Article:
The CrowdStrike Falon platform is the defacto choice for many organizations who want a complete EDR solution, and you are likely to come across it as a cyber security professional. This is why this article chose it as the EDR tool to demo (along with it having a robust API). You can try CrowdStrike Falcon for free on a 15-day trial if you don’t have access to the tool.


The Problem

As a threat intelligence analyst, you need a way to consume, analyze, and distribute threat intelligence to aid your organization in combating the latest cyber threats. If you have been following along with the Threat Intelligence with MISP series, you will have seen how you can do this using the MISP platform. However, speed is king in security operations, and you need a way to distribute operational intelligence to your front-line defenders quickly.

You need to take the Indicators of Compromise (IOCs) you have in your MISP instance and distribute them automatically to your security solutions so they can detect if an IOC is present in your environment and alert a member of your security operations team. How can you do this with MISP and CrowdStrike Falcon? 


The Solution

Fortunately for you, MISP and CrowdStrike Falcon have Application Programming Interfaces (APIs) you can use to programmatically export IOCs from MISP and upload them to CrowdStrike Falcon for detection. You just need to create a Python script connecting the two technologies. Let’s do that!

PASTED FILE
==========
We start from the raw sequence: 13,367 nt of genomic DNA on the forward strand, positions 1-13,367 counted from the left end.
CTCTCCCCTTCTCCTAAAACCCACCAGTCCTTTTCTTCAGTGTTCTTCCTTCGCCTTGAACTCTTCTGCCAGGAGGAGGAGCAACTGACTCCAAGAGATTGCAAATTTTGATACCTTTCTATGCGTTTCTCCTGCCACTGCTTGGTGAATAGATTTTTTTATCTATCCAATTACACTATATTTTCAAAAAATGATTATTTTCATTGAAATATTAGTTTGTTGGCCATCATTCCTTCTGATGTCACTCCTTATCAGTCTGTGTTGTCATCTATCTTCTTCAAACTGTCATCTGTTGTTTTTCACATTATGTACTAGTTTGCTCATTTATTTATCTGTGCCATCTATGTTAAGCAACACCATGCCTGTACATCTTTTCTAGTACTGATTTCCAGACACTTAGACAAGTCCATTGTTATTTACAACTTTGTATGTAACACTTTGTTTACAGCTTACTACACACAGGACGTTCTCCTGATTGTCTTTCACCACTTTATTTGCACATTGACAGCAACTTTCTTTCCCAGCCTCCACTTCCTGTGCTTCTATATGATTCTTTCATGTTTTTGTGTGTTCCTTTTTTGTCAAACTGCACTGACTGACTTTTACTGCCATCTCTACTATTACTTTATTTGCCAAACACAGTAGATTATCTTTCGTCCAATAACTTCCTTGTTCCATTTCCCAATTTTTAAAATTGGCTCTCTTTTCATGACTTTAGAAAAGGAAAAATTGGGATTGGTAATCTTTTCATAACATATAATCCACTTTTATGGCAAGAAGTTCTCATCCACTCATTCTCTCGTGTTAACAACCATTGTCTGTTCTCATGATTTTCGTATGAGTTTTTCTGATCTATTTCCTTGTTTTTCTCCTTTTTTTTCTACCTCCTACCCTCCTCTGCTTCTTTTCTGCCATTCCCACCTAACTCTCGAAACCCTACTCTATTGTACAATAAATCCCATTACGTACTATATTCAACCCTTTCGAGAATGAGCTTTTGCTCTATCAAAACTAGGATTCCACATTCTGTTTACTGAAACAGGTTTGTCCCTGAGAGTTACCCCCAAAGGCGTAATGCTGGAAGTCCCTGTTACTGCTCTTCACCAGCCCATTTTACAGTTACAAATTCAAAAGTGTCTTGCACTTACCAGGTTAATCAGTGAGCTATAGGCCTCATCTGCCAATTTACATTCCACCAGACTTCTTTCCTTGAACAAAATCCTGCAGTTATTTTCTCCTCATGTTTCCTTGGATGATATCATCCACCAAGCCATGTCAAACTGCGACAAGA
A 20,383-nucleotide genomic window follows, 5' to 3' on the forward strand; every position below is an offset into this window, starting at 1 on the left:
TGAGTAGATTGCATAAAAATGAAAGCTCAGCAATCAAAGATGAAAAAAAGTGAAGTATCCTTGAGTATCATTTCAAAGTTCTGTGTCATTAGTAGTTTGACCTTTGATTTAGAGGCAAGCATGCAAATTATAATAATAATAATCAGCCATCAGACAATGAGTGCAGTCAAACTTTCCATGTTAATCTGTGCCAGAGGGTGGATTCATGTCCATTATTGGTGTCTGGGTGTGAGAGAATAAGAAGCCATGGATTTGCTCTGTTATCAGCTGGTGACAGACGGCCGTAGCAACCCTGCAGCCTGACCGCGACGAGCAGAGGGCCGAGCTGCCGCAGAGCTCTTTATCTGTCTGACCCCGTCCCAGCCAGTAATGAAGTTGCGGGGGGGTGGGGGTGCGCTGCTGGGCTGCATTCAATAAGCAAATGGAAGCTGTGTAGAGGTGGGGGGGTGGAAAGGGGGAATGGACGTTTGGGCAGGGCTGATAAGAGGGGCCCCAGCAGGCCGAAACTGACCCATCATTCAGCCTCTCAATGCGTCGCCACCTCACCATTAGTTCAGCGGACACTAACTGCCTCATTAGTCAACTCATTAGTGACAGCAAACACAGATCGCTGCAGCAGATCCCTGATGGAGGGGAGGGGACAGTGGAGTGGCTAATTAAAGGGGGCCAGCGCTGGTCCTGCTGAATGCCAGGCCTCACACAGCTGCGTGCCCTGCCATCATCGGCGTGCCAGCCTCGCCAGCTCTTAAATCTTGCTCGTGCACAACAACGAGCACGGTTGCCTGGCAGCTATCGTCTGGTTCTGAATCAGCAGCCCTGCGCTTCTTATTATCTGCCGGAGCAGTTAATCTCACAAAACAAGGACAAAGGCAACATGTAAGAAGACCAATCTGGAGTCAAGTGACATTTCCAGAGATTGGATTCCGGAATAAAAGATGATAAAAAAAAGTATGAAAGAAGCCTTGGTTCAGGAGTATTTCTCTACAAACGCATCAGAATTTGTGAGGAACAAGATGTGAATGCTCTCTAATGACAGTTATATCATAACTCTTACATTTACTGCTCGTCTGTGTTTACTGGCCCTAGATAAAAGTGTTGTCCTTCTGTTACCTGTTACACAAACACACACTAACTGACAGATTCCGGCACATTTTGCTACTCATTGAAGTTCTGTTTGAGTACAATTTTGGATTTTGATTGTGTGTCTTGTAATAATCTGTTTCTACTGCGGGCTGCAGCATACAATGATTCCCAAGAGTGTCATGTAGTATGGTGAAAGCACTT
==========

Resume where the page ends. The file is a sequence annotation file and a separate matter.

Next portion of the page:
You can learn how to use the MISP API in Threat Intelligence with MISP Part 6 – Using the API, if you want to know how to export IOCs from MISP, you can read Threat Intelligence with MISP Part 7 – Exporting IOCs.

Python Modules and API Variables

To begin, you need to import several Python modules that will help you interact with the MISP and CrowdStrike Falcon APIs, validate IOCs, create dates, and display output:

Python
# to interact with CrowdStrike Falcon via Python
from falconpy import IOC

# to interact with MISP API
from pymisp import PyMISP

# for miscellaneous script tasks
from pprint import pprint
from validators import ip_address
from datetime import datetime, timedelta

Next, you want to define your API configuration variables that allow you to connect and authenticate to the MISP and CrowdStrike Falcon APIs.

To do this, I have used a Python data class named config that holds all my API configuration variables. I have done this to keep sensitive data (API configuration) separate from my script and any version control system using a .gitignore file.

Python
# the config dataclass contains API configuration variables, it is in a module called config
from config import config

# MISP authentication vars
MISP_URL = config.MISP_URL
MISP_KEY = config.MISP_KEY
MISP_VERIFYCERT = config.MISP_VERIFYCERT

# CrowdStrike authentication vars
CLIENT_ID = config.CS_CLIENT_ID
CLIENT_SECRET = config.CS_CLIENT_SECRET

The start of your script should look similar to this.

Now you are ready to start on your MISP to CrowdStrike IOC script.

Getting IOCs from MISP

First, you need to gather all of your MISP attributes and transform them into IOCs that the CrowdStrike Falcon tool can use. To do this, you can create a function that takes in your MISP API authentication variables and returns a Python dictionary containing IOCs CrowdStrike can use. The keys are the IOC type and the values are a list of IOCs of that specific IOC type. 

To start, create the function signature, authenticate to the MISP API (using your API configuration variables), and gather all the MISP attributes that are on the MISP instance.